- Start cutting back on the luxuries. If you see the writing on the wall and know your days are numbered, make plans to spend less money. Perhaps start paying off bills so they won’t be hanging over your head should you lose your job.
- Have an earnest discussion with your boss. If you trust your direct supervisor, ask for a moment of his/her time and discus your concern about the future of your position. Perhaps your concerns are unwarranted, or as my wife would accurately tell me at times, I was being paranoid.
This was an uncomfortable conversation between my friend and I, and it’s a difficult topic to write about. Nonetheless, it is a reality that anyone’s job is not 100% secure. It’s important, therefor, to take measures to prepare for the possibility of losing your job. Perhaps my friend, who’s been at his company for 30 years has nothing to worry about, but it’s better to be safe than sorry, as the cliché goes.
Great article Bob. Well said. I am also an advocate for keeping yourself marketing within your current organization as well as outside while you are employed. Thank you for sharing this valuable informations
Thank you, Trish. All of us should market ourselves while working. Organizations, good organizations, realize this and should not be afraid to let people move on, as it’s a nature of life.
All of this is excellent advice–starting with #1, about loyalty. In my younger, innocent years I considered even having an updated resume to be ipso facto an act of disloyalty. No longer. If you’re fortunate enough to be working for a company where the Founder who started it at his kitchen table decades earlier is still the CEO (there are still a few of those left, but not too many anymore), loyalty is deserved and there’s a good chance it will be reciprocated. Over the years this kind of loyalty may very well mean canceling vacation plans at the last minute, working over holiday weekends, missing important family celebrations, and so forth. Sacrifices that loyal employees who know they are appreciated make willingly.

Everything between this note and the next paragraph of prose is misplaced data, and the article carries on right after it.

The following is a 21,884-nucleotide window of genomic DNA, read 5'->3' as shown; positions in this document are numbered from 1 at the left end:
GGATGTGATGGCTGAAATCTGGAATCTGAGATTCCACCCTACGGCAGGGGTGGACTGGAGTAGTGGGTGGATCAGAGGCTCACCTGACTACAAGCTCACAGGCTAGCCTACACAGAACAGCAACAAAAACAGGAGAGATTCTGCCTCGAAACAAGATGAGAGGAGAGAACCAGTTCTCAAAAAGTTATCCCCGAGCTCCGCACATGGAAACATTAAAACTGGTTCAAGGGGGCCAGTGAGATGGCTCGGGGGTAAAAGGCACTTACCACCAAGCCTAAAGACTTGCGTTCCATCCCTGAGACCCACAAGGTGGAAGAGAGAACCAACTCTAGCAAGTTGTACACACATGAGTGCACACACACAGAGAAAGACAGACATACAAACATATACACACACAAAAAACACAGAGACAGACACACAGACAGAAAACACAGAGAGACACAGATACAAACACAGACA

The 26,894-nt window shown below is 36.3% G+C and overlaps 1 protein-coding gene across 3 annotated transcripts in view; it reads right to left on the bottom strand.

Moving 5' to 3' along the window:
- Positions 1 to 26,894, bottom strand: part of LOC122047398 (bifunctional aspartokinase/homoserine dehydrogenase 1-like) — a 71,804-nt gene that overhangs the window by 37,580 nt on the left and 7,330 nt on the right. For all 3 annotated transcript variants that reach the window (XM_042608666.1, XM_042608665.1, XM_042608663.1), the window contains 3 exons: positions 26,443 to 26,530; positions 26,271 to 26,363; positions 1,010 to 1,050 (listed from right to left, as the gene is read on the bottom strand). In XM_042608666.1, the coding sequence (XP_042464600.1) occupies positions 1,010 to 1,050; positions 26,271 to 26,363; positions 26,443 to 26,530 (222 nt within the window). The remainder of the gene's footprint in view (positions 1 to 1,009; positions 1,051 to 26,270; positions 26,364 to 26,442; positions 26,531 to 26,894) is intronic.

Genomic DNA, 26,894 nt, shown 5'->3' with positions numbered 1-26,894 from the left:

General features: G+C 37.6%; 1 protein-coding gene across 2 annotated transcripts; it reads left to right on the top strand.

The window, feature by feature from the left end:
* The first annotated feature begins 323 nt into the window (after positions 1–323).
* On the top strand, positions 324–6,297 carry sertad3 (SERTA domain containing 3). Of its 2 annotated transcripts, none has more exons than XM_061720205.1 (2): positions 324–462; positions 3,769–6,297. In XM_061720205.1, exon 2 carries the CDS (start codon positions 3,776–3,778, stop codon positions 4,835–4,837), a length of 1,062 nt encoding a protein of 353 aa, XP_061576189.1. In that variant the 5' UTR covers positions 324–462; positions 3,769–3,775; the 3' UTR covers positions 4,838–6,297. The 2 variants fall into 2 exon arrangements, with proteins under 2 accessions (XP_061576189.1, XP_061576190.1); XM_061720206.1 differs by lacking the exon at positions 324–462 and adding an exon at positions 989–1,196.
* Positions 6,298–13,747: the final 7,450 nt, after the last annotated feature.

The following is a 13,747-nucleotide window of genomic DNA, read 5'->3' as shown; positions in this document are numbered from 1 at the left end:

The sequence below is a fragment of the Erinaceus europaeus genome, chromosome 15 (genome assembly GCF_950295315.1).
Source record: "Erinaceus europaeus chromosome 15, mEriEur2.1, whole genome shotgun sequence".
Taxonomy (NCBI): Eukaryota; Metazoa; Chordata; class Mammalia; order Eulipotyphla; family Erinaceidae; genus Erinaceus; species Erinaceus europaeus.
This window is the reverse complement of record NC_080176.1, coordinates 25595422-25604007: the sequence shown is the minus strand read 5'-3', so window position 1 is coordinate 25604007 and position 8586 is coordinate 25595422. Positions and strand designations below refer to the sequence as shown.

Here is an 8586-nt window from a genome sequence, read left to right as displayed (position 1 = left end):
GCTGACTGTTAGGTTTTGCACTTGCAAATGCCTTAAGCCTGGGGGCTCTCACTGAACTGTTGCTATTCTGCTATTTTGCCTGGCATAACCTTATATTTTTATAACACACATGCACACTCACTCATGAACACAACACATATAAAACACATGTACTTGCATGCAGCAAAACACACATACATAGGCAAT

However, the minute the Founder cashes out to enjoy a well-deserved retirement or to pursue new challenges, and turns over control to an outsider–usually an MBA who has no personal stake in the organization except as the vehicle for his personal enrichment, and certainly none at all to the employees who made it great and profitable in the first place–and a luscious target for a “reorganization” and a takeover, merger, or liquidation…that’s a good time to put on your life preserver and assemble on the boat deck, ready to abandon ship. It’s better to jump, fully prepared, than to be pushed.